Butyrate-producing bacteria have an important role in maintaining host health. They are well studied in human and medically associated animal models; however, much less is known for other Vertebrata. We investigated the butyrate-producing community in hindgut-fermenting Mammalia (n=38), Aves (n=8) and Reptilia (n=8) using a gene-targeted pyrosequencing approach of the terminal genes of the main butyrate-synthesis pathways, namely butyryl-CoA:acetate CoA-transferase (but) and butyrate kinase (buk). Most animals exhibit high gene abundances, and clear diet-specific signatures were detected with but genes significantly enriched in omnivores and herbivores compared with carnivores. But dominated the butyrate-producing community in these two groups, whereas buk was more abundant in many carnivorous animals. Clustering of protein sequences (5% cutoff) of the combined communities (but and buk) placed carnivores apart from other diet groups, except for noncarnivorous Carnivora, which clustered together with carnivores. The majority of clusters (but: 5141 and buk: 2924) did not show close relation to any reference sequences from public databases (identity <90%) demonstrating a large 'unknown diversity'. Each diet group had abundant signature taxa, where buk genes linked to Clostridium perfringens dominated in carnivores and but genes associated with Ruminococcaceae bacterium D16 were specific for herbivores and omnivores. Whereas 16S rRNA gene analysis showed similar overall patterns, it was unable to reveal communities at the same depth and resolution as the functional gene-targeted approach. This study demonstrates that butyrate producers are abundant across vertebrates exhibiting great functional redundancy and that diet is the primary determinant governing the composition of the butyrate-producing guild. © 2015 International Society for Microbial Ecology All rights reserved. Source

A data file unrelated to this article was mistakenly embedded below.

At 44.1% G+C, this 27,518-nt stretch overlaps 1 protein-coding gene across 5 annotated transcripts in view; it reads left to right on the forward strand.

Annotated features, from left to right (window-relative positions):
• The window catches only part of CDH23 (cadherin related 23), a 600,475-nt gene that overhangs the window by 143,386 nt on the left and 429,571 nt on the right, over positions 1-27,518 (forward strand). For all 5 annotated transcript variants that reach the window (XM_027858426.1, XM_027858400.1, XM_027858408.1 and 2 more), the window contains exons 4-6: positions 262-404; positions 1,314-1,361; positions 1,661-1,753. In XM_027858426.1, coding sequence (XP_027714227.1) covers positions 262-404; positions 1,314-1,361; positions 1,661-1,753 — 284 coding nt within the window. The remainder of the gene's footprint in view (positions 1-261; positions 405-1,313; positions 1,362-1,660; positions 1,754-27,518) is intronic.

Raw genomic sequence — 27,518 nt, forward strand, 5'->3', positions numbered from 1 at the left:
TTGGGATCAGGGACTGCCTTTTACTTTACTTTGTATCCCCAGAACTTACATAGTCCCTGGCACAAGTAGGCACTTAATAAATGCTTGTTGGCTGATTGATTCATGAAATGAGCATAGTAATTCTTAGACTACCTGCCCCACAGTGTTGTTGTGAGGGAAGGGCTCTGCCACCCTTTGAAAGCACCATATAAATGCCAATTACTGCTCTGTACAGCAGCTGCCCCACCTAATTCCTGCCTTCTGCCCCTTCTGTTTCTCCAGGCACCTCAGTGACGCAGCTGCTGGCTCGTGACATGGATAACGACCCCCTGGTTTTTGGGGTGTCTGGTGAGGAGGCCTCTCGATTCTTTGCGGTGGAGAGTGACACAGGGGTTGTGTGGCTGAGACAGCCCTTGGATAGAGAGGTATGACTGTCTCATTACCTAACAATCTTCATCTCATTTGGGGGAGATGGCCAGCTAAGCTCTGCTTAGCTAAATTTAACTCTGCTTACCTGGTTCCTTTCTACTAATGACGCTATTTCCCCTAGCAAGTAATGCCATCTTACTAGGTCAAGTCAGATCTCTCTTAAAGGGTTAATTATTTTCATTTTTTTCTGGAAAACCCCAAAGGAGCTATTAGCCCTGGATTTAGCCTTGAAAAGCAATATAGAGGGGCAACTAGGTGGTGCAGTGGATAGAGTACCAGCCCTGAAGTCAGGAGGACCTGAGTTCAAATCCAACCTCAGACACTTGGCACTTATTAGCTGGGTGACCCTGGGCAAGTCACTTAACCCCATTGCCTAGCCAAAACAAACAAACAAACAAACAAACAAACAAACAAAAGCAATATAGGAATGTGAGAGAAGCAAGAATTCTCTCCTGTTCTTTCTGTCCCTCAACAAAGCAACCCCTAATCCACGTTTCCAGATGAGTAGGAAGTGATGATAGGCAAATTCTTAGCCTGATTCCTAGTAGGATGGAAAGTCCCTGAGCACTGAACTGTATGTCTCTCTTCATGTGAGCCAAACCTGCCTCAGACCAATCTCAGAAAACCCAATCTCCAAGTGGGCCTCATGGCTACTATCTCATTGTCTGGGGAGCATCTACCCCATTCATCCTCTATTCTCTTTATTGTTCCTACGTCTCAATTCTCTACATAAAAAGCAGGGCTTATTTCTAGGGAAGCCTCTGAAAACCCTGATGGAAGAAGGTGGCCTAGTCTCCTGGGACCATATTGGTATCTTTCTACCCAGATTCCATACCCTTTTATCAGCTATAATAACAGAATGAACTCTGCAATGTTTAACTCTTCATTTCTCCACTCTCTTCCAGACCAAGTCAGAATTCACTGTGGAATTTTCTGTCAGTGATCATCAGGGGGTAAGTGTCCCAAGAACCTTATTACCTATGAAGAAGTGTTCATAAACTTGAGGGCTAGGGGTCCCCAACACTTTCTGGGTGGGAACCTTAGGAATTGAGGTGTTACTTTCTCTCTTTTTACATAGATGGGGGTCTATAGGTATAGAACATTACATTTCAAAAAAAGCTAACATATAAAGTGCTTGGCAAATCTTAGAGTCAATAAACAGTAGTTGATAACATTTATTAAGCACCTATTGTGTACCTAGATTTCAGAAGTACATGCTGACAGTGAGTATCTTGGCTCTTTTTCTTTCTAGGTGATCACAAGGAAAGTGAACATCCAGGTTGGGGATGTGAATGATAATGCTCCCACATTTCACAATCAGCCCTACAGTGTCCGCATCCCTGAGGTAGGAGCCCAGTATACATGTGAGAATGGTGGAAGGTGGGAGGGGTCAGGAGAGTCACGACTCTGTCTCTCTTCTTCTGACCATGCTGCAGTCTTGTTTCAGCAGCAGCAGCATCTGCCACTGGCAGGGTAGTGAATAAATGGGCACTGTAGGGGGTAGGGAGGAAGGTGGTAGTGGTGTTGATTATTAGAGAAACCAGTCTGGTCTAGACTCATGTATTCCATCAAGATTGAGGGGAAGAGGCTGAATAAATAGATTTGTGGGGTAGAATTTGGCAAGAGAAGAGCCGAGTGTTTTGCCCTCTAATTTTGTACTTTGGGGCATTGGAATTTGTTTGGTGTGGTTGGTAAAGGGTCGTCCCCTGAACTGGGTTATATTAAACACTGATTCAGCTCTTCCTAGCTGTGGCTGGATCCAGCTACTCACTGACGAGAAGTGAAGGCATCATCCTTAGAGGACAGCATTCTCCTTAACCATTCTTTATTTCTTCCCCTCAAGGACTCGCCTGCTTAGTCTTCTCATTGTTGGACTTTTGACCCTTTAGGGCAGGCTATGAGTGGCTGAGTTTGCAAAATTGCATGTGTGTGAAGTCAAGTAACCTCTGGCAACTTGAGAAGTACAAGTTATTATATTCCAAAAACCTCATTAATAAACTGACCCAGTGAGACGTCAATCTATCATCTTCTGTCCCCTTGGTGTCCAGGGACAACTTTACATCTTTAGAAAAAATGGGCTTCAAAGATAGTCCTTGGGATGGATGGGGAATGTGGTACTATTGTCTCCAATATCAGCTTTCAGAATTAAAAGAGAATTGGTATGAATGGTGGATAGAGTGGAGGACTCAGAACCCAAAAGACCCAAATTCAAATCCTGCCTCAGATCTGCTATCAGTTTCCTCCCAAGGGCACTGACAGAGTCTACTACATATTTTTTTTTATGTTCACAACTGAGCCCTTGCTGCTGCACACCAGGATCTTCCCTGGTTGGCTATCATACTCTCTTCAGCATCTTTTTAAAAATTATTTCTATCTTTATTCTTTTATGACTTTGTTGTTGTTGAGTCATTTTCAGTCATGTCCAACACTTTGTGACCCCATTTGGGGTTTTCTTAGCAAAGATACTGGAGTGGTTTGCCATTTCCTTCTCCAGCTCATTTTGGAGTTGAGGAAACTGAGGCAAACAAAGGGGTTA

Bailey R.L.,Michigan State University | Bailey R.L.,Cornell University | Campa H.,Michigan State University | Harrison T.M.,Potter Park Zoo